In order to perform the discussed experiments and make the robot autonomously explore the environment, a dedicated Android application for the SpoonPhone was developed mostly in Jadescript. WowWee provides a Java API for RoboMe (http://github.com/WowWeeLabs/RoboMe-Android-SDK) that allows Android applications to send commands to the robot and to receive proximity alerts. Therefore, the developed Android application bridges the RoboMe API with a Jadescript agent hosted on a JADE container deployed using the JADE add-on for Android [7]. The RoboMe API has nonblocking methods, and the commands to the robot can be safely sent from Jadescript behaviours because they do not block the agent loop. In addition, the Java part of the application uses the localization add-on module for JADE to estimate the position of the robot in the indoor environment and to constantly inform the agent of its position using suitable percepts. Finally, the Java part of the application uses ordinary APIs to read QR codes and to gather meaningful information from the accelerometer, the gyroscope, and the compass. The Java part of the application is executed in a different thread with respect to the thread of the agent. The Java API discussed in the previous section is used to provide the agent with the percepts gathered using the mentioned event sources in a thread-safe way.

The structure of the Jadescript agent can be briefly summarized as follows. A RoboMe agent uses a HandlePercepts behaviour to handle percepts generated by the Java part of the Android application. Such percepts are defined in the RoboMeApplication ontology, which is shared among the agent, its behaviour, and the Java part of the Android application. Figure 5 shows the Jadescript source code of the ontology. The ontology includes four types of percepts associated with different priorities. The falling percepts are generated when the sensors of the smartphone (accelerometer and gyroscope) can be used to alert the agent that the smartphone is falling. Note that such percepts have the highest priority. The obstacle percepts are generated when the proximity sensor of the robot notifies the presence of a front obstacle. Note that such percepts have a high priority, but they do not have the highest priority. The qrCodeRead percepts are generated when the images from the front camera of the smartphone can be used to detect a QR code. Finally, the position percepts are generated by the localization add-on module for JADE at constant rate using the ranging information acquired from the UWB sensor of the SpoonPhone. Note that the falling percepts and the obstacle percepts are defined as propositions because they simply notify that an event has recently occurred, but they do not carry other information. On the contrary, the qrCodeRead percepts and the position percepts carry meaningful information, and therefore they are declared as predicates.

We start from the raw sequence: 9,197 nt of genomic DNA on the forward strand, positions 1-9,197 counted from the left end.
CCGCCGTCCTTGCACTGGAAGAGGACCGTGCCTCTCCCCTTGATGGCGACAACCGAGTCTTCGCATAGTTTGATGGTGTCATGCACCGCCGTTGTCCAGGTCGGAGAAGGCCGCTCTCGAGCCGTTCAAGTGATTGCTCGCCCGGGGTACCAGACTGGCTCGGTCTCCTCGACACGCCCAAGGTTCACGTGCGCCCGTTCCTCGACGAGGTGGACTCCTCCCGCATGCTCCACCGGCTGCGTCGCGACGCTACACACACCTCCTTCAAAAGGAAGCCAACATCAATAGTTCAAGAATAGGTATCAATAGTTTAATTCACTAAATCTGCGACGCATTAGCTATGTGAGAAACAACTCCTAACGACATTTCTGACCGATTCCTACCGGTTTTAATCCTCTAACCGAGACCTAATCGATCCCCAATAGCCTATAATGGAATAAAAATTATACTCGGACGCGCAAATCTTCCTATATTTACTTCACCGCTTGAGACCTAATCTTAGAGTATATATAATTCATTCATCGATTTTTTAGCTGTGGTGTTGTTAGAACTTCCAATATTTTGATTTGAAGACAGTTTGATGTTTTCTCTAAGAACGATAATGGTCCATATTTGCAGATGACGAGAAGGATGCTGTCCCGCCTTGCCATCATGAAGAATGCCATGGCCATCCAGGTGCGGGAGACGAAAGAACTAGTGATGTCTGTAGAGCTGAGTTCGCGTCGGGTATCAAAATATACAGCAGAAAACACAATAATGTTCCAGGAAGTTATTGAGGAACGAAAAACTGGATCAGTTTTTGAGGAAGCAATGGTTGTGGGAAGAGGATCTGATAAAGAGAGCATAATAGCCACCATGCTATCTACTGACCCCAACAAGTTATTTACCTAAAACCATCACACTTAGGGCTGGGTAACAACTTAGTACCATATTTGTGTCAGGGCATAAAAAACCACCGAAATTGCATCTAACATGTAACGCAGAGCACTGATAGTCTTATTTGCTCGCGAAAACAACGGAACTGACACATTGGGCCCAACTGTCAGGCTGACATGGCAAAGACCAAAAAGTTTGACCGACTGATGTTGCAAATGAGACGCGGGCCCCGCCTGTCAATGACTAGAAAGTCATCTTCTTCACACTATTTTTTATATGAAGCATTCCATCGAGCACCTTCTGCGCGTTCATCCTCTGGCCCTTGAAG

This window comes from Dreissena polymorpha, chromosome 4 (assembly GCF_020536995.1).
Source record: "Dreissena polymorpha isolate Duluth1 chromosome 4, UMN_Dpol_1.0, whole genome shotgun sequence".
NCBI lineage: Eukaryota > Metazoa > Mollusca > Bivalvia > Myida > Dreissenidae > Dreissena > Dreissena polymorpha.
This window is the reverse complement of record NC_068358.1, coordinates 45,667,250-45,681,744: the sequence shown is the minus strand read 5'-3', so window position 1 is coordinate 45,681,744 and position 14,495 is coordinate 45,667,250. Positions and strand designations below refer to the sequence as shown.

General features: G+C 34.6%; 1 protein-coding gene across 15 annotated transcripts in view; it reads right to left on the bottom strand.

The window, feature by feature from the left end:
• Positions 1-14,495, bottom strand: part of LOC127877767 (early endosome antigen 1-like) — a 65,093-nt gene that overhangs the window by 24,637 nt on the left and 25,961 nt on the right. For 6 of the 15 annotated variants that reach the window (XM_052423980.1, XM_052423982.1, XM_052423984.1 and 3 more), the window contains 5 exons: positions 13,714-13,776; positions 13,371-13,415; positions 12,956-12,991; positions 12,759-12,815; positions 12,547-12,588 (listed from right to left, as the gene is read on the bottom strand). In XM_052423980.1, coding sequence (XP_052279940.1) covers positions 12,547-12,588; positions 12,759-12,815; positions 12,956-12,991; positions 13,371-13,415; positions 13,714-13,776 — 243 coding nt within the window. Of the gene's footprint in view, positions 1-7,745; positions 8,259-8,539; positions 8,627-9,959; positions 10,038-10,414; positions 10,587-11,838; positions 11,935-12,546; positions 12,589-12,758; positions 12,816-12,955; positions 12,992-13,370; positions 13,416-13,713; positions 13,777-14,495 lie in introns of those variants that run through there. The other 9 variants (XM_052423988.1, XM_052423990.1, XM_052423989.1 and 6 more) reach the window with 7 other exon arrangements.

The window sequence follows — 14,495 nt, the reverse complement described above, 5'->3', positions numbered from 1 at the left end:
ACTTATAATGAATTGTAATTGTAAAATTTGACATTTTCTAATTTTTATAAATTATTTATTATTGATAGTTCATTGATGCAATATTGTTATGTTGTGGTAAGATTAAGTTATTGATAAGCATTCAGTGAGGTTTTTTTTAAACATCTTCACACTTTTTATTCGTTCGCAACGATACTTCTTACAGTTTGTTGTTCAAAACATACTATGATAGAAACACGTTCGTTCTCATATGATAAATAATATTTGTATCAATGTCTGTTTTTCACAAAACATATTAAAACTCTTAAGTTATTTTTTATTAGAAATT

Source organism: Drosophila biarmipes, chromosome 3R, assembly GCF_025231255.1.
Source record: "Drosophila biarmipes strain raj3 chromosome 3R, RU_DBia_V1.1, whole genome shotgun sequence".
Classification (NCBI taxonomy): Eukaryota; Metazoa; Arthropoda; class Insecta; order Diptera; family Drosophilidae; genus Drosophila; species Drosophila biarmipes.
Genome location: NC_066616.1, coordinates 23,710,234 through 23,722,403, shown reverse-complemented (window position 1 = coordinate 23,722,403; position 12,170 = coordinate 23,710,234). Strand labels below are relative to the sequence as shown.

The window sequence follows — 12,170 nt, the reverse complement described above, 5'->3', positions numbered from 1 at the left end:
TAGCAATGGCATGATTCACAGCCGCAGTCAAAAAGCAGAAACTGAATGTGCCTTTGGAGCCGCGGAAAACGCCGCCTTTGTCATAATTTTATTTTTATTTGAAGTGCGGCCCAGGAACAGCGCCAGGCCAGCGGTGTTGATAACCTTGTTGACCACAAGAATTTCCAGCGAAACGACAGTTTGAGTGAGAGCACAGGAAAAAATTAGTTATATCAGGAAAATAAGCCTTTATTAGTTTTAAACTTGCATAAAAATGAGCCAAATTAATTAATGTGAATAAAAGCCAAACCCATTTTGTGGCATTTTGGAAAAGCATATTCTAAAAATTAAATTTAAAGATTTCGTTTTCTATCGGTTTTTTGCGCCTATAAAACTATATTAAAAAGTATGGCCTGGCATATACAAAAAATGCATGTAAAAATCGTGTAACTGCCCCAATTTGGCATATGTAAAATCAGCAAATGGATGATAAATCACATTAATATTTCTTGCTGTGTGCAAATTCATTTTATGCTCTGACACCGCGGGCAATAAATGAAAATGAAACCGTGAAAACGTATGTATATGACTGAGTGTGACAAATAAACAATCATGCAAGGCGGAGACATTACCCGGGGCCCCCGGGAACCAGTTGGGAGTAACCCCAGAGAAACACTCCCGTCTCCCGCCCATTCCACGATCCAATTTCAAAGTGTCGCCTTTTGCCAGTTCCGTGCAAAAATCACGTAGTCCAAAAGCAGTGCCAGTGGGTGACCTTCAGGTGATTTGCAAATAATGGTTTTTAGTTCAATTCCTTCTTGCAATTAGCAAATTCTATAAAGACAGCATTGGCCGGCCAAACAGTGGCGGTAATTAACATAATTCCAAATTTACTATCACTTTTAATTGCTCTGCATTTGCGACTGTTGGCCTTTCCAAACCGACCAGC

1module it.unipr.ailab.robome